As Pitti Immagine chief executive Raffaello Napoleone pointed out at an Il Buco luncheon yesterday, fashion types aren’t usually interested in numbers. But this year’s 94th Pitti Uomo menswear fair in Florence has some impressive stats: 30,000 visitors are expected to attend in total and 1,240 brands are participating. A whopping 561 of them are based outside of Italy, from countries including Georgia, Russia, Denmark, and Pitti’s biggest market, Japan.
Pitti has become a legitimate hotbed for international talent. In January, it hosted Japanese brands Undercover and Takahiromiyashita The Soloist in a back-to-back show, and this summer, it will promote even more Japanese talents (including Bed j.w. Ford and Fumito Ganryu). Pitti has also invited six designers from Tbilisi, Georgia, which just wrapped its own Fashion Week. Below, read six more things to look out for in Florence June 12–15.
Craig Green is the featured guest designer.
London-based designer Craig Green is the headliner this season, scheduled to show his Spring 2019 menswear collection on June 14. Like the guest designers before him—including Raf Simons, Virgil Abloh, Jonathan Anderson, and Gosha Rubchinskiy—Green already has a serious following, but the Pitti seal of approval is significant. Having only participated in London Fashion Week Men’s in the past, this will put his disruptive work in front of a more international audience.
Roberto Cavalli’s new creative director, Paul Surridge, will also be there.
The fashion industry got a sampling of Paul Surridge’s new vision for Roberto Cavalli in his recent women’s shows, but he’s chosen Pitti as the launchpad for his revived men’s line. It’s a bit of a homecoming for the brand: Cavalli himself was born and raised in Florence. Surridge’s women’s collections have focused heavily on Cavalli’s signature animal prints, so we’re expecting to see more of those, plus lots of leather and rich, earthy ’70s tones.
Georgia is the guest nation.
Tbilisi Fashion Week continues to grow and gain international attention. Pitti has invited six designers from the Georgian capital to show their collections in collaboration with Mercedes-Benz Fashion Week: Aznauri, Anuka Keburia, Gola Damian, Situationist, Tatuna Nikolaishvili, and Vaska. You’ve likely heard of Situationist by Irakli Rusadze, whose designs have turned up on Bella Hadid. He’s also the designer behind Aznauri, a newer men’s label with ’90s vibes and post-Soviet influences.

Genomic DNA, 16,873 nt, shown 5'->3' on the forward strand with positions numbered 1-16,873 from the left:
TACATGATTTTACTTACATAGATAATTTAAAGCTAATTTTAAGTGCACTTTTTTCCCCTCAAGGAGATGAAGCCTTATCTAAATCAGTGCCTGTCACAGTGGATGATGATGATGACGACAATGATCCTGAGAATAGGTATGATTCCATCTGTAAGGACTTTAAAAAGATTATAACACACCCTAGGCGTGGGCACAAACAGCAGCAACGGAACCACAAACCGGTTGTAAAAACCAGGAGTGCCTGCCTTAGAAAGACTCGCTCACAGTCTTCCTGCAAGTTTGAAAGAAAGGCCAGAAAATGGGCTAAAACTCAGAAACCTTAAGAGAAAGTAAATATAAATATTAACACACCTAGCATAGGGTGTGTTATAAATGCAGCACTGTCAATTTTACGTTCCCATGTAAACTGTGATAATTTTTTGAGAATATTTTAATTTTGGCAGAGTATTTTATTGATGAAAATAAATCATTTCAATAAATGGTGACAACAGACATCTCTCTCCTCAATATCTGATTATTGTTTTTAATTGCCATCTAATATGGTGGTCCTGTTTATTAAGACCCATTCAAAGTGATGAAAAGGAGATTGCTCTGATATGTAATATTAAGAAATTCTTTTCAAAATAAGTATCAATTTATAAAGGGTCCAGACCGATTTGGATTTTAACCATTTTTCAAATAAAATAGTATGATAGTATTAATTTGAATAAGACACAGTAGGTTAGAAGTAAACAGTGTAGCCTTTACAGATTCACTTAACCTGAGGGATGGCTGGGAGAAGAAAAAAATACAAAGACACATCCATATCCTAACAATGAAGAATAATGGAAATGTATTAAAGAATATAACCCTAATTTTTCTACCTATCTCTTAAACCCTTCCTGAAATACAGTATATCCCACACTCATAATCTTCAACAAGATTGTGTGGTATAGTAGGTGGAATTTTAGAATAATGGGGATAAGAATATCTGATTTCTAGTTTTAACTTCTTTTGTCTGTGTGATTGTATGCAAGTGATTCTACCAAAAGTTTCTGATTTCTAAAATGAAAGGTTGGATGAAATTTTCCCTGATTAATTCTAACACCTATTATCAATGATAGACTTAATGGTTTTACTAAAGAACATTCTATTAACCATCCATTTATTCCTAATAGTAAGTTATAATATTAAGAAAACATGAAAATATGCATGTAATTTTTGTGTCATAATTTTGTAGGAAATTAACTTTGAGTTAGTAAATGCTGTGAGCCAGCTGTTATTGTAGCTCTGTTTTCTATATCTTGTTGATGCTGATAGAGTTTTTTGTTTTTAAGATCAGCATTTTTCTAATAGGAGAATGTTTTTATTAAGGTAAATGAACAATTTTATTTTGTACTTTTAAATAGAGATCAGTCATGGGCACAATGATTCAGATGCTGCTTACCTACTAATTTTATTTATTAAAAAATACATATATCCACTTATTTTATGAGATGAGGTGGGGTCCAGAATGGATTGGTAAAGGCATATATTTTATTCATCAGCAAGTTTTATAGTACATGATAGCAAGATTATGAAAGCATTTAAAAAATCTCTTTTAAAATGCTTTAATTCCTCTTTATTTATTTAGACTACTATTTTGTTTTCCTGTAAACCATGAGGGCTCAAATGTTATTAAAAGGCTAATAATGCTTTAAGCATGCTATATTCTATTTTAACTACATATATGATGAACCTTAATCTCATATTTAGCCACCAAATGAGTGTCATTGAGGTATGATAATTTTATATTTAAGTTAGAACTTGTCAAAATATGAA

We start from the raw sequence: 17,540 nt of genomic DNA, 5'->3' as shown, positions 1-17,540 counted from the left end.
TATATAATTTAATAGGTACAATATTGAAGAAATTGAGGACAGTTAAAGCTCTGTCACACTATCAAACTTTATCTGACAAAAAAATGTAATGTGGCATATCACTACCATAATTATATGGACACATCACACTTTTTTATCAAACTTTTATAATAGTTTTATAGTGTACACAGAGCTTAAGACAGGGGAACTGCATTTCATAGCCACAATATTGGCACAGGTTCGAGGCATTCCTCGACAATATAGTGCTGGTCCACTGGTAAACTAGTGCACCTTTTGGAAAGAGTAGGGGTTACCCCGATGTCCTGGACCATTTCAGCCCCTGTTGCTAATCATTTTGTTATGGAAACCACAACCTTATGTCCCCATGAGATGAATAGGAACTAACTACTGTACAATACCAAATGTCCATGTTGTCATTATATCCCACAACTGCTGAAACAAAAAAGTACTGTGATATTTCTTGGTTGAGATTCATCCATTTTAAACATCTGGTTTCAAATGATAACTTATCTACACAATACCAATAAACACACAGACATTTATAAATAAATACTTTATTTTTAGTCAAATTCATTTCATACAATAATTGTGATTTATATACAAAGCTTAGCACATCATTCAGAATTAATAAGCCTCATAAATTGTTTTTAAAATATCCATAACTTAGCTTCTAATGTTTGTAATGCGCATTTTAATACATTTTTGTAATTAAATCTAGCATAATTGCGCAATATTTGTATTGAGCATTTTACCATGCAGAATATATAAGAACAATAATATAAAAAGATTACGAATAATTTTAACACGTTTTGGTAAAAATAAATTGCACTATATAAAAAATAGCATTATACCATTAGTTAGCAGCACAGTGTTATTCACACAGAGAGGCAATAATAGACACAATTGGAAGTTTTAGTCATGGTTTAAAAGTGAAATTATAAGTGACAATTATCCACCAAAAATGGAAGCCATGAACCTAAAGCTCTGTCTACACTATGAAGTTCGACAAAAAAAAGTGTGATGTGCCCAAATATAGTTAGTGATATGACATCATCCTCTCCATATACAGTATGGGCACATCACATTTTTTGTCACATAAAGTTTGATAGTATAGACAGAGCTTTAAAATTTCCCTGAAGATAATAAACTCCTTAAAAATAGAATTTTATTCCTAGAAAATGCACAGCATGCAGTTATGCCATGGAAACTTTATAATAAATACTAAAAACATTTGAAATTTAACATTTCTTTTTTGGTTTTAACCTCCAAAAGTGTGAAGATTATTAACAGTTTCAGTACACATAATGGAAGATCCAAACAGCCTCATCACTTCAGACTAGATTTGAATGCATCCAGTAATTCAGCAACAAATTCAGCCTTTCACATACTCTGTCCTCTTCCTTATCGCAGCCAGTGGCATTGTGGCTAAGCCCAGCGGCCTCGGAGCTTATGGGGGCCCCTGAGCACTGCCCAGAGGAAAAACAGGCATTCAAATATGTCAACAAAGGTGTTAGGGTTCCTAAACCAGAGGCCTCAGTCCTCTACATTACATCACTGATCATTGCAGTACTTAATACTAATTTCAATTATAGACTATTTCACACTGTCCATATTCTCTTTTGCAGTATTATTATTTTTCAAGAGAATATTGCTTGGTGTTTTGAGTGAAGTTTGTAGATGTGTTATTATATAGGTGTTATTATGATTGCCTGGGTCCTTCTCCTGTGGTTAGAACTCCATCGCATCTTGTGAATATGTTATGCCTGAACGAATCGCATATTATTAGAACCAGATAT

Moncler’s Genius Project will launch its first collection.
In February, Moncler hosted the fashion event of the season: a massive exhibition for its eight new collaborators, or “geniuses,” including Valentino’s Pierpaolo Piccioli, Simone Rocha, Craig Green, and more. Their respective collections will launch every month, and Fujiwara’s label, “Moncler 7 Fragment Hiroshi Fujiwara,” is first up. His collection leans heavily on ’90s American grunge, seen in plaid flannels and mohair sweaters, and he also made shiny down-filled coats featuring retro-looking Moncler logos.
Football fans are getting a special exhibition, too.
“Fanatic Feelings: Fashion Plays Football” is a special exhibition that will highlight the impact football (i.e. soccer) has had on the men’s fashion world. A separate photography exhibit will trace the lives of stylish soccer icons, including David Beckham, Eric Cantona, and Gigi Meroni. Perhaps this is really where the “athleisure” and streetwear movements began.
Birkenstock wants to prepare you—and your feet!—for a whole month of menswear shows.
Everyone’s favorite ugly-chic sandal company, Birkenstock, made its Fashion Week debut during the men’s shows in Paris last June, and it’s planning another special party for Pitti: a show in the historic Giardini Torrigiani garden. It will feature runway looks styled with the new Spring ’19 shoe collection, a soundscape by Michel Gaubert, and a “natural skin-care foot treatment suite.”
“I Go Out” will explore the relationship with fashion, outdoor activities, and the environment.
No, “I Go Out” isn’t about going out to parties. Inspired by the current trend for rugged, outdoorsy apparel—see: Raf Simons’s rain gear, Balenciaga’s windbreakers, and parkas at Hermès—this exhibit will place clothing, accessories, and objects for outdoor life in a fashion context. The mash-up will also be reflected in an interactive, eco-minded setting.
The 94th men’s fair will also launch Pitti’s Tutorship Reward in partnership with Parsons School of Design.
Last year, Pitti established its Tutorship Reward to support recent graduates from schools around the world. Last week, it was announced that Parsons would be included in that group. Later this month, a judging panel of Parsons faculty will select three designers to participate in the project, and the director of the tutorship program, Riccardo Vannetti, will choose a winner to receive mentorship on brand development and career management.